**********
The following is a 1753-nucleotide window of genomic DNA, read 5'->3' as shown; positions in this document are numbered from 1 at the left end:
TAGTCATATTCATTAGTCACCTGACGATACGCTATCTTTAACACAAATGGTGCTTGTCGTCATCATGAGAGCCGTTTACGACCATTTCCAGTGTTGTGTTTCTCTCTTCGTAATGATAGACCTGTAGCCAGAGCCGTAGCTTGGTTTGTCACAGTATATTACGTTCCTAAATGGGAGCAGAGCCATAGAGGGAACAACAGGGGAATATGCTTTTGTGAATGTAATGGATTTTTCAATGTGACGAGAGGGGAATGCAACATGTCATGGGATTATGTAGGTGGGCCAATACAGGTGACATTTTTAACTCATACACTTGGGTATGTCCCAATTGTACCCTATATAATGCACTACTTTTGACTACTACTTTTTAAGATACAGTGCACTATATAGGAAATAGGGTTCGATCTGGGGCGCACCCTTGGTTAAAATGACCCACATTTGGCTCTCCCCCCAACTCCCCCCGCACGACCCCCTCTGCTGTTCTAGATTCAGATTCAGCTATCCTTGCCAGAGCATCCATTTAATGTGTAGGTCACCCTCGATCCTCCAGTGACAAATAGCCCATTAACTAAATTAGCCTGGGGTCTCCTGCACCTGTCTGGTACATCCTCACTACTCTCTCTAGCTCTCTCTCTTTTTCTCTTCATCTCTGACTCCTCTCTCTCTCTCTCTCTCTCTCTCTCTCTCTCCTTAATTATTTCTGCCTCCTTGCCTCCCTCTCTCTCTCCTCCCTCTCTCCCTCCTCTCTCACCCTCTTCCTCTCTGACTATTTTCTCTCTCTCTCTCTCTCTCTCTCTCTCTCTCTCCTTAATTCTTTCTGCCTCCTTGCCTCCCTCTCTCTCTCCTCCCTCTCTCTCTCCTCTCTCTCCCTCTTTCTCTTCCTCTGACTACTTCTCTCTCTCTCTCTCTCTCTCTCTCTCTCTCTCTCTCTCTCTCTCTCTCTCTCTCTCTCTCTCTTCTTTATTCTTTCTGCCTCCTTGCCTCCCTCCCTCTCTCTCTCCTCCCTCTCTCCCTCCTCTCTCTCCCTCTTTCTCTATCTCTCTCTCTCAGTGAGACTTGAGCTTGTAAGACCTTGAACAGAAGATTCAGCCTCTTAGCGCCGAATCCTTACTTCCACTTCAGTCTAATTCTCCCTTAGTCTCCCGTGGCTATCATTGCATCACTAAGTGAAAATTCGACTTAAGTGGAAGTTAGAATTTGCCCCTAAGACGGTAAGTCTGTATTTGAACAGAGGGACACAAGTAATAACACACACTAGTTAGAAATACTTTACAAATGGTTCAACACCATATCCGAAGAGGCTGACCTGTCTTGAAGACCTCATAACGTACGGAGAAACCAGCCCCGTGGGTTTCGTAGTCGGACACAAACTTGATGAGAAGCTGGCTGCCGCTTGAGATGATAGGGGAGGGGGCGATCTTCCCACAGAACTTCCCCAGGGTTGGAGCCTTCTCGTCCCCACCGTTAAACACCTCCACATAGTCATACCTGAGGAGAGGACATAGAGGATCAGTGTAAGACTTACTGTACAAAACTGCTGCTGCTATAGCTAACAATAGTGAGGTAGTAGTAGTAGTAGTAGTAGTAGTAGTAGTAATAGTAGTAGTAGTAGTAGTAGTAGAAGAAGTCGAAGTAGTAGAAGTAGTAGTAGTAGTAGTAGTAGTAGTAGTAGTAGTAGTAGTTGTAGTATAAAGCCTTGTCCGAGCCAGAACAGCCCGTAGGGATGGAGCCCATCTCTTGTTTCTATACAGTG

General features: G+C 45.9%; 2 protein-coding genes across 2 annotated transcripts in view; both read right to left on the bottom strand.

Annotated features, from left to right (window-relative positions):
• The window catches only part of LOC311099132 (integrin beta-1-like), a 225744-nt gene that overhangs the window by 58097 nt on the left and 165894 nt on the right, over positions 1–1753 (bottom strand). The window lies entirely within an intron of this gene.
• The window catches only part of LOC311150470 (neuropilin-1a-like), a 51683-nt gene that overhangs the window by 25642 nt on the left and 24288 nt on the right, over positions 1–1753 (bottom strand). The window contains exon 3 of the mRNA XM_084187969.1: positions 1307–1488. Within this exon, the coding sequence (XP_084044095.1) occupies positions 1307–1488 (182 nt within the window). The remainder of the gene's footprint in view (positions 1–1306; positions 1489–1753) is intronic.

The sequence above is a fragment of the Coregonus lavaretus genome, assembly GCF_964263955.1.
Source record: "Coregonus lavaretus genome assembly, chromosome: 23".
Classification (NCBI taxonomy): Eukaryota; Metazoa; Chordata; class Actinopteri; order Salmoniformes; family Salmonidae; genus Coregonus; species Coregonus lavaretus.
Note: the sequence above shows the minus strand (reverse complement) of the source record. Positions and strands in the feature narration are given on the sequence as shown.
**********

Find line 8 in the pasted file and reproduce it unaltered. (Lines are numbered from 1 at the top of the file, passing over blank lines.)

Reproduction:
Source record: "Coregonus lavaretus genome assembly, chromosome: 23".